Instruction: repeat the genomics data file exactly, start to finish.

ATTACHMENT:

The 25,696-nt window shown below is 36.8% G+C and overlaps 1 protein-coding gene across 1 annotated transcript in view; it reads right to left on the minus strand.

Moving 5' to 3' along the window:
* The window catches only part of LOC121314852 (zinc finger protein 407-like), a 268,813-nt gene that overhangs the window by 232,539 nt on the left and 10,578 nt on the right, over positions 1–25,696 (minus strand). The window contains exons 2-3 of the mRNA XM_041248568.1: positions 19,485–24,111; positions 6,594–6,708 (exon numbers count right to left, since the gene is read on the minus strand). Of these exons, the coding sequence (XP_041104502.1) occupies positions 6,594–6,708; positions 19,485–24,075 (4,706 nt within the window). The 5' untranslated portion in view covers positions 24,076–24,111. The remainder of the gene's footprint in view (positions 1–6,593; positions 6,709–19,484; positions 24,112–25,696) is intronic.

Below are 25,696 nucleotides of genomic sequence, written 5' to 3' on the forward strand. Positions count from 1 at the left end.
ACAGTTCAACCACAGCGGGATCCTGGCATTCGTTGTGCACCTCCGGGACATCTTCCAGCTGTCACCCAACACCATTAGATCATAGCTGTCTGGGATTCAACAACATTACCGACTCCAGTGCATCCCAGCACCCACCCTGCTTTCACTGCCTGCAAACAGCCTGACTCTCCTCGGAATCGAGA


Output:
The 25,696-nt window shown below is 36.8% G+C and overlaps 1 protein-coding gene across 1 annotated transcript in view; it reads right to left on the minus strand.

Moving 5' to 3' along the window:
* The window catches only part of LOC121314852 (zinc finger protein 407-like), a 268,813-nt gene that overhangs the window by 232,539 nt on the left and 10,578 nt on the right, over positions 1–25,696 (minus strand). The window contains exons 2-3 of the mRNA XM_041248568.1: positions 19,485–24,111; positions 6,594–6,708 (exon numbers count right to left, since the gene is read on the minus strand). Of these exons, the coding sequence (XP_041104502.1) occupies positions 6,594–6,708; positions 19,485–24,075 (4,706 nt within the window). The 5' untranslated portion in view covers positions 24,076–24,111. The remainder of the gene's footprint in view (positions 1–6,593; positions 6,709–19,484; positions 24,112–25,696) is intronic.

Below are 25,696 nucleotides of genomic sequence, written 5' to 3' on the forward strand. Positions count from 1 at the left end.
ACAGTTCAACCACAGCGGGATCCTGGCATTCGTTGTGCACCTCCGGGACATCTTCCAGCTGTCACCCAACACCATTAGATCATAGCTGTCTGGGATTCAACAACATTACCGACTCCAGTGCATCCCAGCACCCACCCTGCTTTCACTGCCTGCAAACAGCCTGACTCTCCTCGGAATCGAGA